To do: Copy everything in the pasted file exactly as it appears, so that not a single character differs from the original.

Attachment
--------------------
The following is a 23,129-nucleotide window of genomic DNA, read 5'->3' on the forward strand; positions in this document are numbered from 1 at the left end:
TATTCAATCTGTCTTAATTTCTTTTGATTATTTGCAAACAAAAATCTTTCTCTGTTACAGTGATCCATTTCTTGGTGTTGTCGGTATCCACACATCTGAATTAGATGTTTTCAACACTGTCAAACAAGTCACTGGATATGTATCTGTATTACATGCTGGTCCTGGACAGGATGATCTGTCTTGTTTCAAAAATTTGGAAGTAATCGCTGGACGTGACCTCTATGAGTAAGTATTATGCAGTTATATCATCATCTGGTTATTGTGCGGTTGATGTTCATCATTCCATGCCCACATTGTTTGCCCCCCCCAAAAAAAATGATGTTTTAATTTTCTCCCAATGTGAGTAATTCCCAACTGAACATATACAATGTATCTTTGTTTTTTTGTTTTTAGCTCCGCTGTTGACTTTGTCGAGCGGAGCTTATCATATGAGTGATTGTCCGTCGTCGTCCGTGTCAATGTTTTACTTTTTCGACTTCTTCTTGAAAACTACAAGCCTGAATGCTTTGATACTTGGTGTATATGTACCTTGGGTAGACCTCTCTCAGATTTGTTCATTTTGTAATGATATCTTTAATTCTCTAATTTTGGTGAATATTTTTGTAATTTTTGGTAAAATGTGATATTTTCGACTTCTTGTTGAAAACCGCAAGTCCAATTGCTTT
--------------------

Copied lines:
The following is a 23,129-nucleotide window of genomic DNA, read 5'->3' on the forward strand; positions in this document are numbered from 1 at the left end:
TATTCAATCTGTCTTAATTTCTTTTGATTATTTGCAAACAAAAATCTTTCTCTGTTACAGTGATCCATTTCTTGGTGTTGTCGGTATCCACACATCTGAATTAGATGTTTTCAACACTGTCAAACAAGTCACTGGATATGTATCTGTATTACATGCTGGTCCTGGACAGGATGATCTGTCTTGTTTCAAAAATTTGGAAGTAATCGCTGGACGTGACCTCTATGAGTAAGTATTATGCAGTTATATCATCATCTGGTTATTGTGCGGTTGATGTTCATCATTCCATGCCCACATTGTTTGCCCCCCCCAAAAAAAATGATGTTTTAATTTTCTCCCAATGTGAGTAATTCCCAACTGAACATATACAATGTATCTTTGTTTTTTTGTTTTTAGCTCCGCTGTTGACTTTGTCGAGCGGAGCTTATCATATGAGTGATTGTCCGTCGTCGTCCGTGTCAATGTTTTACTTTTTCGACTTCTTCTTGAAAACTACAAGCCTGAATGCTTTGATACTTGGTGTATATGTACCTTGGGTAGACCTCTCTCAGATTTGTTCATTTTGTAATGATATCTTTAATTCTCTAATTTTGGTGAATATTTTTGTAATTTTTGGTAAAATGTGATATTTTCGACTTCTTGTTGAAAACCGCAAGTCCAATTGCTTT